Mixed-grass prairie is the predominant natural habitat, and it supports the largest numbers of many of the prairie specialties which nest in the state. Both tall-grass prairie and short-grass prairie also exist locally.

A prairie habitat which is quite limited in the state is the sage-prairie found in the southwest corner (primarily in the western portions of Bowman and Slope Counties). Xeric in character, it is composed mostly of buffalo and blue grama grasses peppered with sage flats and clumps of prickly pear cactus.

Many prairie areas are punctuated by woody thickets, which host a number of species that are characteristic of woodland-edge habitats. These thickets are composed mostly of large shrubs (wolfberry and silverberry are commonly found) in combination with a few small trees.

Wetlands occupy a major position on the list of habitats. Several types, ranging from seasonal ponds and prairie marshes to permanent wood-bordered lakes, are found here. Prairie wetlands are scattered throughout the state, but are concentrated most densely in a broad belt through the central and east-central portions. Permanent wood-bordered ponds and lakes are mostly restricted to the Turtle Mountains.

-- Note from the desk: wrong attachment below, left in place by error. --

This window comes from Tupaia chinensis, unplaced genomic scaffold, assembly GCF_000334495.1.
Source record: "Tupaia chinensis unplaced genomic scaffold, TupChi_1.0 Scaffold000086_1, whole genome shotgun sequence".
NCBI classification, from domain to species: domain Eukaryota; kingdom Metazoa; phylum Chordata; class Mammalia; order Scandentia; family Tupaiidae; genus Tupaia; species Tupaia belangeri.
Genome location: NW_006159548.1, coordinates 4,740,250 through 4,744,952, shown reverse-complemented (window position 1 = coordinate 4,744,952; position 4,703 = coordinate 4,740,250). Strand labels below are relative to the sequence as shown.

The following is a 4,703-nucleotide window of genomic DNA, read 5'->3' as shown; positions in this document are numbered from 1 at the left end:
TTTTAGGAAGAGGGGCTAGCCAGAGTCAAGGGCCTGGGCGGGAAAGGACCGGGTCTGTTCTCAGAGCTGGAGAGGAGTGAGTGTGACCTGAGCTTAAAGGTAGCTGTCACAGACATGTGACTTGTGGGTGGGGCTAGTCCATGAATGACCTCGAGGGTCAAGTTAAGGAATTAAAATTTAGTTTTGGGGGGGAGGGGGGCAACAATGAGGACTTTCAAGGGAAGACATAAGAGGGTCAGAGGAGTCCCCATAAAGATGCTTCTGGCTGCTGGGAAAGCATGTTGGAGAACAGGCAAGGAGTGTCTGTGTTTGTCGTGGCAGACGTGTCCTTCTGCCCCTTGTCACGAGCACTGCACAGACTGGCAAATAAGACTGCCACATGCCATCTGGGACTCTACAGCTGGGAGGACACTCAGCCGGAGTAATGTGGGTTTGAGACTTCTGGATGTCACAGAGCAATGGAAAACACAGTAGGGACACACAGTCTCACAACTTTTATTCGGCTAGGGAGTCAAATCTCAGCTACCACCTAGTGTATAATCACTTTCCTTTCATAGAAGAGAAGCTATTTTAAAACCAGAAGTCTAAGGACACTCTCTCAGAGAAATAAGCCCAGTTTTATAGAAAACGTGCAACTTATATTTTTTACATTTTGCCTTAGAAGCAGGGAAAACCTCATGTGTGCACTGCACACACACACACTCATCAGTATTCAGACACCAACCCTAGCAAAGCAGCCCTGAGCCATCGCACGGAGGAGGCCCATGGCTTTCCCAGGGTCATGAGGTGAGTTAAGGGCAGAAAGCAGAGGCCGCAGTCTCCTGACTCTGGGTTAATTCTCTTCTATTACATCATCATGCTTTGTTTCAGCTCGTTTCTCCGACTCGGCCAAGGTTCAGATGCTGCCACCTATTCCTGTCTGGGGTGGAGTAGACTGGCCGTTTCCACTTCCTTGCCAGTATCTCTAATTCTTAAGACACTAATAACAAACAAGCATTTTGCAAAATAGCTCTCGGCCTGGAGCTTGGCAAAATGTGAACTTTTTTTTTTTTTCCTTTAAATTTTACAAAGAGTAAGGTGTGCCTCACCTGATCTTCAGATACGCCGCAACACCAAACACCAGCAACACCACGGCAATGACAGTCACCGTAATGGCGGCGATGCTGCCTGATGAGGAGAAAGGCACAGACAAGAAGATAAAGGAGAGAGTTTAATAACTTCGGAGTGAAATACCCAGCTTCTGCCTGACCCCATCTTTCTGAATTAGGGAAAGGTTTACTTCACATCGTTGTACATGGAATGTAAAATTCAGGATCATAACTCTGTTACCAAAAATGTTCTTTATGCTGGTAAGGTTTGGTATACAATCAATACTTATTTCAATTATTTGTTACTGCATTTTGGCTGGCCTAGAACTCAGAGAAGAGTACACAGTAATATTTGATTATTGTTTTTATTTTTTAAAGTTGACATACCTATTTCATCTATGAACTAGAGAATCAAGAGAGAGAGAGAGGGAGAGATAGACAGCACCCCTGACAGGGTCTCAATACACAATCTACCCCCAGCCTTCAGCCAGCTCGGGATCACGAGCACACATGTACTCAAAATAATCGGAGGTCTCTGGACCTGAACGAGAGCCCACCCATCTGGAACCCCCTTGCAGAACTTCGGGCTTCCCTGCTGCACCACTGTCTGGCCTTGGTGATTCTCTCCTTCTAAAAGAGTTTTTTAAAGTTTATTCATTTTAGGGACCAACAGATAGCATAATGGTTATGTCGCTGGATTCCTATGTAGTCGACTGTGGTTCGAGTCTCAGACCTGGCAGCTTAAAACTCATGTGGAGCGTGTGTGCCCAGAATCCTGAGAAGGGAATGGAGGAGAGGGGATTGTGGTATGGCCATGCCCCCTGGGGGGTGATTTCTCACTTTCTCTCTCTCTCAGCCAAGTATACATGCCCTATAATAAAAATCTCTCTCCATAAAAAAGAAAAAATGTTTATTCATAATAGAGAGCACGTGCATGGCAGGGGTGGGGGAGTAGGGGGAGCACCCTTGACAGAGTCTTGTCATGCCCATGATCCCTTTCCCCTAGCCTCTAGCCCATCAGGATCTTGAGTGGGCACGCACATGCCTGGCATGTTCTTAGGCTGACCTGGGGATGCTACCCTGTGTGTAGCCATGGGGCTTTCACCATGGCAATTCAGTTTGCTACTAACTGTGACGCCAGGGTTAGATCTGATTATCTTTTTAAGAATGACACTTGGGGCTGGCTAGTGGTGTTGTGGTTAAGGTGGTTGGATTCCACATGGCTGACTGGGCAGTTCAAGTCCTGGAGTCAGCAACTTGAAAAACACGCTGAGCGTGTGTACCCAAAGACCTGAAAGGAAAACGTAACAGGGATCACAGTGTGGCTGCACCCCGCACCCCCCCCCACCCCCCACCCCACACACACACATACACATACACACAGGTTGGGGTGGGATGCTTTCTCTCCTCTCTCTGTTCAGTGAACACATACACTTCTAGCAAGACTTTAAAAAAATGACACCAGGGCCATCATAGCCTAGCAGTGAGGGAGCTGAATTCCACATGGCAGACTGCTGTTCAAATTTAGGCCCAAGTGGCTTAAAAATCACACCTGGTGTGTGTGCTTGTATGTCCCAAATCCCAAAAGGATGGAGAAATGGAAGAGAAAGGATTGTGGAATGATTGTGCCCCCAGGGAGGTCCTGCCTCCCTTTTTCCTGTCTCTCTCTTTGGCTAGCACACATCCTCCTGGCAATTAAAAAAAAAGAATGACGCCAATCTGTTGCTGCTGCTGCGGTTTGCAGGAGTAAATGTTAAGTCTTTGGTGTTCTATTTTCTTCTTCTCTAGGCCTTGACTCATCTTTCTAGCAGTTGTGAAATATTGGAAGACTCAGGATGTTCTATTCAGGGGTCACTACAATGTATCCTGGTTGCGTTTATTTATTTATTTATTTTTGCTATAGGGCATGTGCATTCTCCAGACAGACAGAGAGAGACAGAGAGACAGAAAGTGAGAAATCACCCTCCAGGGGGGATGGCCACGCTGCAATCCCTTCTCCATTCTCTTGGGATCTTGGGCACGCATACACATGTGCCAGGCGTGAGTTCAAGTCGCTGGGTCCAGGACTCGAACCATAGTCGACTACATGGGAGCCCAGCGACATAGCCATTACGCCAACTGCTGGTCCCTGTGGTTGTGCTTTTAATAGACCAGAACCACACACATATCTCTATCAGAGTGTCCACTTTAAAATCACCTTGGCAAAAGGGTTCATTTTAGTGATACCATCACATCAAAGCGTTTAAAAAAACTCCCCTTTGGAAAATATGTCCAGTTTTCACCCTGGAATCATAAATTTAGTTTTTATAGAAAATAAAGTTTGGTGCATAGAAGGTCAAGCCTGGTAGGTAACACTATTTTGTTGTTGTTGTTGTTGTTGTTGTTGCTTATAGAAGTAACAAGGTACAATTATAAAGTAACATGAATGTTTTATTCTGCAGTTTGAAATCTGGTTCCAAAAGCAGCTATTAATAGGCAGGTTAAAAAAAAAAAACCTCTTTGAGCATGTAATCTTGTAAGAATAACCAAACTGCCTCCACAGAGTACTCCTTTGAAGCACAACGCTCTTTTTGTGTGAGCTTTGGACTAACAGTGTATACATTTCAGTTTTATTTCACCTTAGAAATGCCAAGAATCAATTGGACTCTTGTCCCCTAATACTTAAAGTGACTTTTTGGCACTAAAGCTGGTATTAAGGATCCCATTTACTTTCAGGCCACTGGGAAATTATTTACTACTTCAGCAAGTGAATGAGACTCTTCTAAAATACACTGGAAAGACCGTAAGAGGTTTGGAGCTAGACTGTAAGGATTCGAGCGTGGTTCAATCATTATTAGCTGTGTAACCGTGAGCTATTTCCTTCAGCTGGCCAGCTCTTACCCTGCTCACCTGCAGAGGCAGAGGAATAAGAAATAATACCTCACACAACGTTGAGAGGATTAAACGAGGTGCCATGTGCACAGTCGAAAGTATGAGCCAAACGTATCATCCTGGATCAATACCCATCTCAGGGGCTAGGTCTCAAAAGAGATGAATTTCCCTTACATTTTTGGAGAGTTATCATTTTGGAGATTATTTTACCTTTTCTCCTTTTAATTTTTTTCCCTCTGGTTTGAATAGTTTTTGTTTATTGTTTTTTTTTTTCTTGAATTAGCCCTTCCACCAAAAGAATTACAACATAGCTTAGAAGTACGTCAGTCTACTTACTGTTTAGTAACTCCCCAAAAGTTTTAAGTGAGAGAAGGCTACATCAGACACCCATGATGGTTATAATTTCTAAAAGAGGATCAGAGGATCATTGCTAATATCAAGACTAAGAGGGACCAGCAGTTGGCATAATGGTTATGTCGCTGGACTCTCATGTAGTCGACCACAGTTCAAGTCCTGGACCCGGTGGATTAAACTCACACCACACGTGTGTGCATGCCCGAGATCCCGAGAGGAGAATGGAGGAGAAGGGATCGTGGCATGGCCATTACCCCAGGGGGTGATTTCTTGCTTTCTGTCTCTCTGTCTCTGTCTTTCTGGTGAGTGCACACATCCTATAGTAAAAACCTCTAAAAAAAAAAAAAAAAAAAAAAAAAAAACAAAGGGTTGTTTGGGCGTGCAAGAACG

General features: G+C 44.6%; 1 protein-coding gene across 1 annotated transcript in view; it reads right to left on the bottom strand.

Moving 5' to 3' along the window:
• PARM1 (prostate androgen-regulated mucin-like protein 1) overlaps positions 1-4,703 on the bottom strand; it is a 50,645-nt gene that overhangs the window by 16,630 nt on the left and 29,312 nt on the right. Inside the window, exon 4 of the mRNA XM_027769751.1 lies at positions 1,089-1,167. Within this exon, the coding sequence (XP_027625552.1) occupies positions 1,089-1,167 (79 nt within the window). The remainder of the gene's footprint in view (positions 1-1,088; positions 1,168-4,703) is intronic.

Often associated with prairie wetlands are extensive wet meadows. These are of primary interest to the birder because they support large numbers of desired species such as Yellow Rail, Willow Flycatcher, Sedge Wren, and Le Conte’s and Sharp-tailed Sparrows.

There are also several large alkaline lakes. Because of the high salinity of the water and the adjacent salt flats, no emergent plants are found, so they are not characterized by large numbers of breeding birds. They do serve as excellent attractions to migrant shorebirds.

Very little of North Dakota is occupied by forest habitat, although it is locally well-represented. Much of it is found in the form of floodplain forests along the Red, James, Sheyenne, Souris, Missouri, and Little Missouri Rivers and their tributaries. In the west the floodplain forests are dominated, for the most part, by cottonwoods (as is true along large portions of the Missouri and Little Missouri Rivers) and have a more open canopy and understory than those of the eastern streams.